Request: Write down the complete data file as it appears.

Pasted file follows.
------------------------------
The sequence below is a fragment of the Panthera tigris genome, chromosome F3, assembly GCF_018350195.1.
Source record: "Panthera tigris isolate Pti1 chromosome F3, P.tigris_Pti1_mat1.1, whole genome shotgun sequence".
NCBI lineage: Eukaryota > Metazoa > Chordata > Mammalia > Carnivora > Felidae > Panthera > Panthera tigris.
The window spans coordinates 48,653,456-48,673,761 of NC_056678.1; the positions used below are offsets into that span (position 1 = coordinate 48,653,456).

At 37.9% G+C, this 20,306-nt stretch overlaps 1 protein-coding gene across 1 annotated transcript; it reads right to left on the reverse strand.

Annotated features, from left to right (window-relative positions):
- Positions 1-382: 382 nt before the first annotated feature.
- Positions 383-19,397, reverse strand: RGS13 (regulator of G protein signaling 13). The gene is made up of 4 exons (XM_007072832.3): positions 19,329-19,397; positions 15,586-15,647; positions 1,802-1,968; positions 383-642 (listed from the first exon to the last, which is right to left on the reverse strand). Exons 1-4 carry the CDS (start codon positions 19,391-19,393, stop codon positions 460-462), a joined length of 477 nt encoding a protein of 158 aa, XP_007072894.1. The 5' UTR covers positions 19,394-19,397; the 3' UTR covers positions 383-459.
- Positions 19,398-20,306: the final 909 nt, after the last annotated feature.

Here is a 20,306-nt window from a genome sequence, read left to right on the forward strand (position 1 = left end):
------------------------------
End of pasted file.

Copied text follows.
The sequence below is a fragment of the Panthera tigris genome, chromosome F3, assembly GCF_018350195.1.
Source record: "Panthera tigris isolate Pti1 chromosome F3, P.tigris_Pti1_mat1.1, whole genome shotgun sequence".
NCBI lineage: Eukaryota > Metazoa > Chordata > Mammalia > Carnivora > Felidae > Panthera > Panthera tigris.
The window spans coordinates 48,653,456-48,673,761 of NC_056678.1; the positions used below are offsets into that span (position 1 = coordinate 48,653,456).

At 37.9% G+C, this 20,306-nt stretch overlaps 1 protein-coding gene across 1 annotated transcript; it reads right to left on the reverse strand.

Annotated features, from left to right (window-relative positions):
- Positions 1-382: 382 nt before the first annotated feature.
- Positions 383-19,397, reverse strand: RGS13 (regulator of G protein signaling 13). The gene is made up of 4 exons (XM_007072832.3): positions 19,329-19,397; positions 15,586-15,647; positions 1,802-1,968; positions 383-642 (listed from the first exon to the last, which is right to left on the reverse strand). Exons 1-4 carry the CDS (start codon positions 19,391-19,393, stop codon positions 460-462), a joined length of 477 nt encoding a protein of 158 aa, XP_007072894.1. The 5' UTR covers positions 19,394-19,397; the 3' UTR covers positions 383-459.
- Positions 19,398-20,306: the final 909 nt, after the last annotated feature.

Here is a 20,306-nt window from a genome sequence, read left to right on the forward strand (position 1 = left end):